We here in the West oftentimes see Russia as a miserable place. It is the austere authoritarian other to our delightful democratic self, a home to alcoholism, gulag archipelagos, and notes from the underground. Even the (slightly) brighter stars turn into black holes: there is our Machoman-in-Chief Vladimir Putin, who, despite his flair, recalls a darker Soviet past. If you were to ask someone on the street about Russian film, you’d more likely hear “in Soviet Russia, movie watches you” than an actual recommendation. Therefore, it would be easy for us to treat Andrey Zvyagintsev’s 2003 debut film The Return as “yet another depressing Russian story”—but to do so would be a massive shame, for it is so much more.
Yes, The Return is Russian, and it is not happy. Sure, we can view it as a portrait of the social desolation left in the Soviet Union’s wake. However, in his director’s statement, Zvyagintsev discourages viewers from exclusively framing the film as a social critique; instead, he describes it as “a mythological look on human life”. In isolation, such a description would seem presumptuous, but for The Return, it is quite accurate.
In some ways, the film can appear quite simple: it’s a story about two boys who embark on a fishing trip with their father. The details are anything but. Andrei (Vladimir Garin) and his younger brother Ivan (Ivan Dobronravov) have not seen their father (Konstantin Lavronenko) in 12 years, and when he comes back unannounced and decides to take them fishing, the two have differing reactions. While Ivan tries to fill his hole of abandonment with defiance and hostility, Andrei attempts to seek their father’s approval and affection. The father himself is a mercurial figure, alternating between violent brutality and a desire to find a place in his boys’ hearts. Each character is flawed in his own exquisite way and, as the film progresses, we are left to think about just how much those flaws have been mended, if at all.
That is “human life”. Then comes the mythology, which Zvyaginstev weaves in with immaculate depth. Most overt are certain visual allusions. The Return is replete with Christian imagery; for instance, the only picture that Ivan and Andrei have of their father is sandwiched within their illustrated family Bible, fish serve as a recurring motif, and certain shots of the father evoke the image of Christ. In that regard, the father projects an aura of mystery—he makes mysterious phone calls, carries suspicious bundles, and altogether provides no answers for the many questions we end up having about who he really is and what he is supposed to represent.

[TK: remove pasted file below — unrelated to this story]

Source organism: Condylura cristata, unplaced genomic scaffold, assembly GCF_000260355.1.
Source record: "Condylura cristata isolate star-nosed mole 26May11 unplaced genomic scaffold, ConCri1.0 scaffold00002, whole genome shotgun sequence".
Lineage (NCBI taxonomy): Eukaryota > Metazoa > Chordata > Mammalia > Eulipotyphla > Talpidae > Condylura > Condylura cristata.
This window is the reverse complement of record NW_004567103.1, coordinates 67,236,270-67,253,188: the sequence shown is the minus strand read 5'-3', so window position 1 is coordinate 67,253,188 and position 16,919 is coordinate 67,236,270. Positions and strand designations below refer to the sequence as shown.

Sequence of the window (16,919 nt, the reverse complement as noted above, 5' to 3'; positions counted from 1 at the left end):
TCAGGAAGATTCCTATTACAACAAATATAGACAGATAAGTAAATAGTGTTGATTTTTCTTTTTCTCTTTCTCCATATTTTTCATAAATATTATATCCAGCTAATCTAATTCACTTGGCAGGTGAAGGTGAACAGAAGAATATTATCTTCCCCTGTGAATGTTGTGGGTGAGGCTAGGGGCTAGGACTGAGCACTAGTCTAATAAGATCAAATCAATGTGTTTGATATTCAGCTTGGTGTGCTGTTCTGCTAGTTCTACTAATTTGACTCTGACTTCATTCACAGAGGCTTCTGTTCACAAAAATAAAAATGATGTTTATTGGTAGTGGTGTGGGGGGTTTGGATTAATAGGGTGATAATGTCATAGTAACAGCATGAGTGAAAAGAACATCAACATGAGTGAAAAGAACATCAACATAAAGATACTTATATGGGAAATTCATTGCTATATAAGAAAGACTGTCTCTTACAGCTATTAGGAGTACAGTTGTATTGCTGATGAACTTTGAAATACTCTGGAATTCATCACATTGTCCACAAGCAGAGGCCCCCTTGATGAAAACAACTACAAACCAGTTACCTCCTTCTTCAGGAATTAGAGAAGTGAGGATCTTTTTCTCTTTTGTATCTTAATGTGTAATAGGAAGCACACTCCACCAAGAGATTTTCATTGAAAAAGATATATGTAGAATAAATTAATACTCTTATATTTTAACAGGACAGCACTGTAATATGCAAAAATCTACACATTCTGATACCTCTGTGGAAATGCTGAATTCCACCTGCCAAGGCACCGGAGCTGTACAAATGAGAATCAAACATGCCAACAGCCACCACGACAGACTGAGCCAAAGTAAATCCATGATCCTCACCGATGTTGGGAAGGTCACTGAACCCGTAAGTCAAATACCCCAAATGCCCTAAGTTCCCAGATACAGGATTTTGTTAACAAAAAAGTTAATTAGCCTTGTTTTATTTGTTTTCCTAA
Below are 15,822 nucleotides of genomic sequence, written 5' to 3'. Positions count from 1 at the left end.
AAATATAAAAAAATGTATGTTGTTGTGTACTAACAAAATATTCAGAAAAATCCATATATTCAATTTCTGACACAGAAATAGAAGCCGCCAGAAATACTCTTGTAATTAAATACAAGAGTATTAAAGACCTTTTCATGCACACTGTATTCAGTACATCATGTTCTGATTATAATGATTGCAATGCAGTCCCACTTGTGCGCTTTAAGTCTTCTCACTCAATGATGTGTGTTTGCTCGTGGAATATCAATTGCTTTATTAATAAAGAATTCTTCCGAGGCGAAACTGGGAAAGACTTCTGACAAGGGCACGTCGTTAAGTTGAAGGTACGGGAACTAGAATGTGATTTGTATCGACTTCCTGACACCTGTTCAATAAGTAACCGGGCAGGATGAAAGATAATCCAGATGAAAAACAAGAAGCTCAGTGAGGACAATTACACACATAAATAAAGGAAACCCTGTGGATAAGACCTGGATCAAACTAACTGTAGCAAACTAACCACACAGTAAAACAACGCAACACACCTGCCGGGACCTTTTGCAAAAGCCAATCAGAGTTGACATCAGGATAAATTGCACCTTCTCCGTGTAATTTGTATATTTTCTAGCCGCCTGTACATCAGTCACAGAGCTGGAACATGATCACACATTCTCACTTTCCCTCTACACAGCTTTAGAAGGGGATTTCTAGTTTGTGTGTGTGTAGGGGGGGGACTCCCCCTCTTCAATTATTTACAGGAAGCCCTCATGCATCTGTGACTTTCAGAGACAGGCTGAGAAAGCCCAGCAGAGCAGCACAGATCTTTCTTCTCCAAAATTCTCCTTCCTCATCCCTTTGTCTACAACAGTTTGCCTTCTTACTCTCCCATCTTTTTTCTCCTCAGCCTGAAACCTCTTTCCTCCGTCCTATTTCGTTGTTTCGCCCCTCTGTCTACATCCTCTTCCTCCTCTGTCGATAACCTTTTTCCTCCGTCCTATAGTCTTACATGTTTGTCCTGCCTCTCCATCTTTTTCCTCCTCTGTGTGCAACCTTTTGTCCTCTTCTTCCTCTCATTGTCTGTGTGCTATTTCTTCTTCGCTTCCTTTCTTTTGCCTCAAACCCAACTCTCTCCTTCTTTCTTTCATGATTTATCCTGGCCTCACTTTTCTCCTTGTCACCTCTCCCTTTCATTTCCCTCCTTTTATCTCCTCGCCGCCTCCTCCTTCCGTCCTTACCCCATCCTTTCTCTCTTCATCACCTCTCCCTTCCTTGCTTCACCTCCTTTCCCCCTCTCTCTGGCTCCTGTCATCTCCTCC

Setting is also vital. The boys and father journey through beautifully stark wilderness. They drive through the taiga, boat across Lake Ladoga’s placid waters, and ultimate make what seems like a pilgrimage to a mysterious island. Russia’s unforgiving natural landscape plays along perfectly with cinematography and color; the film appears noticeably desaturated, and blue-green hues are oftentimes accentuated. Altogether, both what is on the screen, and how it is presented, create an ethereal air around the film’s narrative.
Suffice to say, The Return is highly analyzable. Just on visual components, film scholars could spend weeks picking everything apart. The narrative itself is a piece of literature, in the best sense of the term. There are many “returns”—repeated motifs, characters who seem to grow but actually don’t, and subtle musings of where life ends and begins. At the intersection of human life and mythology is philosophy, and if that’s what you’re looking for, this film has plenty of it.
With The Return, Zvyagintsev has crafted a piece of fine art. Its appeal may not be universal, but its themes are: it is not just another depressing Russian story, but rather everyone’s depressing story. It shows that sometimes in Contemporary Russia, movies watch you. They pierce into your soul, whether you like it or not.
The Return (Russian: Возвращение)—Russia. Directed by Andrey Zvyagintsev. First released June 2003. Running time 1hr 48 min. Starring Vladimir Garin, Ivan Dobronravov, and Konstantin Lavronenko.